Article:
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VNS Production

The automated system for publishing VNS was described by Colin Blake in issue 3000 on 17 Jan 1994 at which time VNS had been in circulation for almost twelve and a half years.

Using the vocabulary of the time and of Digital:

“VNS is produced each morning by a batch job {using VMS software tools}. The batch job, actually a collection of DCL command files, TPU section files and RMS data files is the VNS publishing system and is referred to simply as “VNS”.Articles are sent by the various correspondents to a mail address on EXPAT where VNS automatically stores them for inclusion in the next edition. Then, each weekday, just after midnight (5am UK time), VNS checks to see if it has received the Main News yet. If it has received the Main News then it will publish the next edition. If it hasn’t received the Main News then it will wait and re-check at regular intervals and when the Main News does arrive the next edition of VNS will be published. If the Main News hasn’t arrived by 5am local time (10am UK time) then VNS checks to see how many articles it has received and it there’s sufficient will publish VNS without the Main News.To publish an edition VNS collects the articles it has received, adds the appropriate header to each one, sorts them, creates the main header (which contains the contents and circulation information), adds the trailer section, and mails it out. This is all totally automated and requires no action on my part. VNS also creates the VTX edition and sends this out to the appropriate infobases and instructs the relevant servers to update these pages.”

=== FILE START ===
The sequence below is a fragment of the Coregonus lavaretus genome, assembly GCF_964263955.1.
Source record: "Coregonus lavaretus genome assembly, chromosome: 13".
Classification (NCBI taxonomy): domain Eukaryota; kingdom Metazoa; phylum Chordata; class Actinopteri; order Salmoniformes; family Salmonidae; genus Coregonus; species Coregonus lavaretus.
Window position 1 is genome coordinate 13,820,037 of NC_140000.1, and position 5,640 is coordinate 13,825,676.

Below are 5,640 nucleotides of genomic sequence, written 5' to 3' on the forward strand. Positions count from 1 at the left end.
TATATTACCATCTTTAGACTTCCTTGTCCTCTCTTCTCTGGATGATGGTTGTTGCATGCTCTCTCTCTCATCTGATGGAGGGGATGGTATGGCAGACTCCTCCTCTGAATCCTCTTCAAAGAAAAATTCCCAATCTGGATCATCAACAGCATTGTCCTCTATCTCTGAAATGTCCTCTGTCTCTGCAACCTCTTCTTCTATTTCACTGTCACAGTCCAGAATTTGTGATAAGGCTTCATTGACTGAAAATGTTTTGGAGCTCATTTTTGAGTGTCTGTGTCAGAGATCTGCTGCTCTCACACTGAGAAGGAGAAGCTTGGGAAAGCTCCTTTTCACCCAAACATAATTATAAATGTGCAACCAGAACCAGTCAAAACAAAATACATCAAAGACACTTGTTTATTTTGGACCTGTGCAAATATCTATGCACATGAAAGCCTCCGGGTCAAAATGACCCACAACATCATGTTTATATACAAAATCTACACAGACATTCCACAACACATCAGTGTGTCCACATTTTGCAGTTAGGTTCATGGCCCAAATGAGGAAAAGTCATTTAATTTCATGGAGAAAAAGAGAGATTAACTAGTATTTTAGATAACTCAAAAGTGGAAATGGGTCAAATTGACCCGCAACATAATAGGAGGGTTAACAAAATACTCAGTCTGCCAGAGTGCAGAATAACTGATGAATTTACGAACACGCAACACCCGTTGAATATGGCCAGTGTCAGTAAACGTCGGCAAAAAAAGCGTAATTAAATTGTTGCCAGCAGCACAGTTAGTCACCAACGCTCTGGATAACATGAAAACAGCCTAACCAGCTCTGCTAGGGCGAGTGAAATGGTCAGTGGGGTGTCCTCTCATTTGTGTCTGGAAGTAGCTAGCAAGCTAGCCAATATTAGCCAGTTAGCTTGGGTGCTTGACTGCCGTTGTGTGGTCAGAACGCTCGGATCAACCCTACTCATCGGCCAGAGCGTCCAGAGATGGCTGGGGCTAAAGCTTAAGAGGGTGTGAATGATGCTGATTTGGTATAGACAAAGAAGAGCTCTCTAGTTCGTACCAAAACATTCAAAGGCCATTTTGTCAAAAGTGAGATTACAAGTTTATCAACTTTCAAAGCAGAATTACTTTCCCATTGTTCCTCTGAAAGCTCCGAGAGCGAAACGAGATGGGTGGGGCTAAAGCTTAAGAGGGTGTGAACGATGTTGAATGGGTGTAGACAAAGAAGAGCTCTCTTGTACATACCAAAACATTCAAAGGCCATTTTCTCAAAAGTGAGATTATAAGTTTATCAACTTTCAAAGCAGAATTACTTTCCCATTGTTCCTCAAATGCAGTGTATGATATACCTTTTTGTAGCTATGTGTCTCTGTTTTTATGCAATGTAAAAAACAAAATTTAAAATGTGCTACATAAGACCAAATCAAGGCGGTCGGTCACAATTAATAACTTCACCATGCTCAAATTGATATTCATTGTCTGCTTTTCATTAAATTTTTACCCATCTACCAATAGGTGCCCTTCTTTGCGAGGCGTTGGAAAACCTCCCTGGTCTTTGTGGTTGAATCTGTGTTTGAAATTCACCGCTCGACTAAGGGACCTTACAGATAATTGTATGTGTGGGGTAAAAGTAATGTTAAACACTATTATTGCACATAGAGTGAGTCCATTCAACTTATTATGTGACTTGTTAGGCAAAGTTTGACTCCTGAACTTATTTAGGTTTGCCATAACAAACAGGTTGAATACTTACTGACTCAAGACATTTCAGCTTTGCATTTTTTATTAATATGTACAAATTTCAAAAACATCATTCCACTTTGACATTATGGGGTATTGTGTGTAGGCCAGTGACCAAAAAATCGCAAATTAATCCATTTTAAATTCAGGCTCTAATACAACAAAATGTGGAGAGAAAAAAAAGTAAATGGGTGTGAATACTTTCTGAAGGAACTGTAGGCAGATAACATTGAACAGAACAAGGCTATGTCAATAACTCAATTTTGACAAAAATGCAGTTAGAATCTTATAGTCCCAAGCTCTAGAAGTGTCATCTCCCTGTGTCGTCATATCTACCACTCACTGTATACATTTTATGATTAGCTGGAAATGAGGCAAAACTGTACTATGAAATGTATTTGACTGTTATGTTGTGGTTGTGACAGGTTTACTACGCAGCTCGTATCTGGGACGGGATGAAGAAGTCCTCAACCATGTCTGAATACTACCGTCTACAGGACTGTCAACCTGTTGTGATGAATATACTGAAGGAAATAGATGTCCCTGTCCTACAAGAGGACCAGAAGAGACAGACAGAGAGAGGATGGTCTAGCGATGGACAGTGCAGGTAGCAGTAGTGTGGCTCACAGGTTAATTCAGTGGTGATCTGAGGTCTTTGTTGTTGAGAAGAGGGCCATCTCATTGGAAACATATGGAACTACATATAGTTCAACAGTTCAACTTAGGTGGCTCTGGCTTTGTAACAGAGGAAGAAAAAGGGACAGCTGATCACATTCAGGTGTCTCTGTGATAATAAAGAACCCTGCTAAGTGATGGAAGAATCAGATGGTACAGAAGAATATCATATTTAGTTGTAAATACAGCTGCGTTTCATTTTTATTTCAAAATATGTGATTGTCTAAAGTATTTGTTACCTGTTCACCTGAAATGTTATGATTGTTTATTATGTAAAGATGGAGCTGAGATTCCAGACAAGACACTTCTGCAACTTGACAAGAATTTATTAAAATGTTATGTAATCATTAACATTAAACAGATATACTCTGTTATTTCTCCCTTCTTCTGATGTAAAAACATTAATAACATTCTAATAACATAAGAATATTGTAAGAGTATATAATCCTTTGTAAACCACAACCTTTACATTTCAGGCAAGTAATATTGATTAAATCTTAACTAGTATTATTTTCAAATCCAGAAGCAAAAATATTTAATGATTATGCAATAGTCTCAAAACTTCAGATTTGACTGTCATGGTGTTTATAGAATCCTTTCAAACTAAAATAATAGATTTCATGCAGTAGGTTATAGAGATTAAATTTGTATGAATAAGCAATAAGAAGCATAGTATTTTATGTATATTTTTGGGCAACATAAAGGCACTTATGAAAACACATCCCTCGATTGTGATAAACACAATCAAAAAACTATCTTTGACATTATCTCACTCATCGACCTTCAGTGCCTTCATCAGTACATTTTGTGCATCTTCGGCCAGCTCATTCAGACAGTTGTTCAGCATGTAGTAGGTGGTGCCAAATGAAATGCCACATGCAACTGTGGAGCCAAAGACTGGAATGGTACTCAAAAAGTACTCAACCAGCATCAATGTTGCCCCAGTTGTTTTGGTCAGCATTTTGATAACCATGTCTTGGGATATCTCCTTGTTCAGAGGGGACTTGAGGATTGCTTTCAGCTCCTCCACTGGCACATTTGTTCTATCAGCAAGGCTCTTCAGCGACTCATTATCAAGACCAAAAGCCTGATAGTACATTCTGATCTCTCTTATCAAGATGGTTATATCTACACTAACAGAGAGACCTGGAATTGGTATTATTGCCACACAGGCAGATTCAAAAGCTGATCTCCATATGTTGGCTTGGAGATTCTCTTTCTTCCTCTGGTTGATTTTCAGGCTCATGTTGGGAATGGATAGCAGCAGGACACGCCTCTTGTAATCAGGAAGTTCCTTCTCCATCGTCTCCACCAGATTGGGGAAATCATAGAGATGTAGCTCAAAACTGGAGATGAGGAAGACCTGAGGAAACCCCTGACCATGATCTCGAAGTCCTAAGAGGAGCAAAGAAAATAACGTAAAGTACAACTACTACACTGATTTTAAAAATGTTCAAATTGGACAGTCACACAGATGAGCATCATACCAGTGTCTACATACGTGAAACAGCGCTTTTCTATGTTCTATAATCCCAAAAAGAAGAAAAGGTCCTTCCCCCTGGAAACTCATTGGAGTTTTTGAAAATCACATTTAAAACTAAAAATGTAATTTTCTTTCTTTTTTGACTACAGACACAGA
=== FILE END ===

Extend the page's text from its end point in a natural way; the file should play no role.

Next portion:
With the direct circulation at that time being over 6000 readers, the system used a feature called “node hopping” to reduce significantly the number of email messages sent over the network. This used a VMS software tool called NMail and a list of primary and secondary hopper nodes. The primary nodes got their edition of VNS direct from the publishing node. Secondary nodes received their edition from their own primary node. Readers get their edition from their nearest primary or secondary node. At the time of VNS 3000 (Jan 1994), there were 12 primary nodes and 28 secondary nodes.

Whenever a new subscriber was added, or an existing subscriber changed their email address, VNS automatically determined which primary or secondary hopper node to use based upon their physical location.”

Exactly how VNS ended has been lost with the breakup of Digital. The service was left running on the node EXPAT::. Issues would be published whenever contributions were received from the staff writers. The last post on soc.culture.british was on Monday 9th January 1995.

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